The video reminds me that despite Andy’s high praise, I never devoted time to the album as a whole. It also reminds me how stupid that oversight was, because the song is strikingly good — a multifaceted piece that combines harrowing barbarity with sweeping, soaring, majestic melody. Beautiful guitar and keyboard work here, in addition to head-hammering rhythms and vibrant vocal savagery.
According to the band’s Facebook page, they are now recording their second album, which is welcome news.
Majestic Decay come to our ears from Bydgoszcz, Poland. Their debut EP Doomsday Protocol was released via Bandcamp on April 1, 2016. It consists of five tracks, two of which (including the opener) are different from the other three. The first one, “Civil Defence”, is an affecting orchestral piece that, true to the band’s name, is both majestic and emblematic of decay and doom. The other (“Fading Light”) is an ambient synthesizer interlude that conveys both post-apocalyptic bleakness and spectral beauty.
The other three songs combine elements of melodic death metal and black metal. They’re powerfully jolting, with huge, hammering grooves given even more bone-breaking force by the vivid production. In addition to the fun of being jackhammered into fragments, you also get some hellishly good riffs as well as soloing that’s alternately sinuous, shredtastic, and soulful — plus wild, berserker vocals that are capable of producing an adrenaline surge all by themselves.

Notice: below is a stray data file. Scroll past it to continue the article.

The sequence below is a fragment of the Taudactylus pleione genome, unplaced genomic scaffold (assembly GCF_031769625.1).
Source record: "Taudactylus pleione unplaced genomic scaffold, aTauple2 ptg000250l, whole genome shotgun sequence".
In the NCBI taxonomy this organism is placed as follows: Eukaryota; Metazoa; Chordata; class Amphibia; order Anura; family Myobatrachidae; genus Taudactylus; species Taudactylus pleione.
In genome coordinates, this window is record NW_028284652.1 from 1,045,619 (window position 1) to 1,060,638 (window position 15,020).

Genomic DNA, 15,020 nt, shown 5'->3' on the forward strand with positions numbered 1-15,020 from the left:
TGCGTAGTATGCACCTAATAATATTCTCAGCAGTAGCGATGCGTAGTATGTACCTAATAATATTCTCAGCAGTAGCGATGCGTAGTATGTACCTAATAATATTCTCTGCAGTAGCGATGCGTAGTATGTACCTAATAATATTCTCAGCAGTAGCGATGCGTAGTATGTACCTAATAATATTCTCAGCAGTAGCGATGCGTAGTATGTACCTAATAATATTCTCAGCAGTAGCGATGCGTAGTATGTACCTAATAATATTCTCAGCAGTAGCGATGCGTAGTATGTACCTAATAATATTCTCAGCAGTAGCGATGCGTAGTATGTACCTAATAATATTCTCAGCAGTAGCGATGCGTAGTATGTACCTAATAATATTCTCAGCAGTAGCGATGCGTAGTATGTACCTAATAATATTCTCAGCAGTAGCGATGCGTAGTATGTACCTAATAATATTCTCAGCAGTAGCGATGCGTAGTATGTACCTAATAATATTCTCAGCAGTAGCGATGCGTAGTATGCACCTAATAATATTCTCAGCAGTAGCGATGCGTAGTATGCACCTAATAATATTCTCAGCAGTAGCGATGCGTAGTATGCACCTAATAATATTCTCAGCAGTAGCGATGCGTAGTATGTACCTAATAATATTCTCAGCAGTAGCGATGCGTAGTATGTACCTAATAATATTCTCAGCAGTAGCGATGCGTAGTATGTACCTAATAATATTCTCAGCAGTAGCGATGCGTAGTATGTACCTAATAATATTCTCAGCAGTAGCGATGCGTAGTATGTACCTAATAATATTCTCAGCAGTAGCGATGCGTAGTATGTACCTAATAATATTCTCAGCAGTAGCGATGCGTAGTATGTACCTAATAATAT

The music also includes a satisfying degree of instrumental intricacy and melodies that generate a haunting and sinister atmosphere to complement the high-caliber physical impact.
(Thanks again to “M” for recommending this EP.)
Like Majestic Decay, Verdorven is a new band whose debut EP was recently released for download via Bandcamp (and will soon become available on tape). They’re based in The Netherlands, and their EP is named De Tijd Van Weleer.
The murderous intent of that snarling wolf on the EP’s cover is, if anything, an understatement of the sentiments that lie within the EP. This is terrifying, utterly malign music that is nonetheless transfixing. Deep, buzzing, hornet-swarm riffs keep your teeth on edge while gun-shot drum strikes (often unpredictable in their eruptions and patterns), unnerving vocal samples, fleeting bits of alien electronica, occasional industrial rhythms, weird bursts of guitar dementia, and distorted keyboard measures make you feel as if you’ve been pulled into a nightmarish hallucination.